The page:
Regarding the claimant's I.Q. test, while Dr.
McCusker has indicated that the claimant probably has
a greater capability for higher scores, based upon
her educational achievements (a tenth grade education
purportedly in special education although this is not
substantiated by the records) and giving the claimant
the benefit of doubt, I find that the claimant's I.Q.
scores would probably still be in the 70's borderline
intelligence range. However, I also caution that Dr.
Fowler noted that the claimant's fund of information
and intelligence level appeared grossly average. This
finding of Dr. Fowler would corroborate Dr.
McCusker's opinion as to the claimant's inadequate
presentation. (Tr. 21).
The regulations do not explicitly mandate the consideration of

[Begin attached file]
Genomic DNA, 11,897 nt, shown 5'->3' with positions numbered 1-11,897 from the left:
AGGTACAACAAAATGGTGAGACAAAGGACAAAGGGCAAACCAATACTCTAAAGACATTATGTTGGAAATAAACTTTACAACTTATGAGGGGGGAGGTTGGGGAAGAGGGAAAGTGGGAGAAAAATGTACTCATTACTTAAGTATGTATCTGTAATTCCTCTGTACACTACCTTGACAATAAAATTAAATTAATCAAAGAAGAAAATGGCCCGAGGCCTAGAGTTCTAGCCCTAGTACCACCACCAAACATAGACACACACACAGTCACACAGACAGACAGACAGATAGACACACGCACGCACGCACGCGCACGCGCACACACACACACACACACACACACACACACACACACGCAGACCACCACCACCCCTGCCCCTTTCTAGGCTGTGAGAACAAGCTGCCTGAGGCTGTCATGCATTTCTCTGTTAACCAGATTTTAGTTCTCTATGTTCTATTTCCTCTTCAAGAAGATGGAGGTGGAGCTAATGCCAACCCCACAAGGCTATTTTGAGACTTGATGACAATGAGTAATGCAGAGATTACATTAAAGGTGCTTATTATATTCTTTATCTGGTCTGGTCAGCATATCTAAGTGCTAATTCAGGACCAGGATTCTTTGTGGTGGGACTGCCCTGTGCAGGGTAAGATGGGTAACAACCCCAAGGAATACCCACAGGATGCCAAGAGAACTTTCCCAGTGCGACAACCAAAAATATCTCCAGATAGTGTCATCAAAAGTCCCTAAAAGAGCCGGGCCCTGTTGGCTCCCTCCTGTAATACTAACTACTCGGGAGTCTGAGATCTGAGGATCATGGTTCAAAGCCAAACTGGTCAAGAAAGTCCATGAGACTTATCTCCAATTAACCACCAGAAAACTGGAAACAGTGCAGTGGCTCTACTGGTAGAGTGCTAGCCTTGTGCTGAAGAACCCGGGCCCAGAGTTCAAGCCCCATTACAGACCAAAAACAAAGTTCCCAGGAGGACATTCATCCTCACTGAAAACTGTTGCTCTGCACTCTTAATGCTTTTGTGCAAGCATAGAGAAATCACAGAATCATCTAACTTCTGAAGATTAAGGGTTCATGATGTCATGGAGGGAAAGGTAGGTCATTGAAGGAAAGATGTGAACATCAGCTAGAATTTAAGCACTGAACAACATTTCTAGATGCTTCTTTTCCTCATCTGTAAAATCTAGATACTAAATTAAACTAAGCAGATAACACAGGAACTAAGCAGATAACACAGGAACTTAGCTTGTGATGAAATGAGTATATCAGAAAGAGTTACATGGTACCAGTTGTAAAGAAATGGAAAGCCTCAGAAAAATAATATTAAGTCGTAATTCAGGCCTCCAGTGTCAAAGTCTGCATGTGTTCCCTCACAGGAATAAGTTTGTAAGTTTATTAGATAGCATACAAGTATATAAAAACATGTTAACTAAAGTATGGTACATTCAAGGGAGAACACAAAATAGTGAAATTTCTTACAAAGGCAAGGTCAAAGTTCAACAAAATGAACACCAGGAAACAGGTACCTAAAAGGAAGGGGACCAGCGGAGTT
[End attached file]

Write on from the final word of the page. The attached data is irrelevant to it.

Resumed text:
standard errors of measurement in determining whether an
individual satisfies a limitation criteria. Nevertheless, one
court in this district held that I.Q. test scores are subject to
such a margin of error and determined that the lowest score of
the range should be used in determining whether a mental disorder
exists. Hampton v. Apfel, 1999 WL 46614, at *2 (E.D.Pa. January
6, 1999) (holding that the plaintiff's "I.Q. of 72, which falls
somewhere between 67 and 77, should be read as 67 for the purpose
of determining whether a mental disorder exists"). In so
concluding, the court reasoned that "it is reasonable to apply
the same underlying rationale [as in 12.00(D)]-error on the side
of the claimant-in the context of testing error as well." In
support of its decision, the Court cited the Diagnostic and
Statistical Manual of Mental Disorders, 39, 47 (4th ed. 1994),
the Program Operation Manual System § DI 24515.056D.2,*fn26 and
a Western District decision, Halsted v. Shalala, 862 F. Supp. 86
(W.D.Pa. 1994). Other district courts have split over this issue.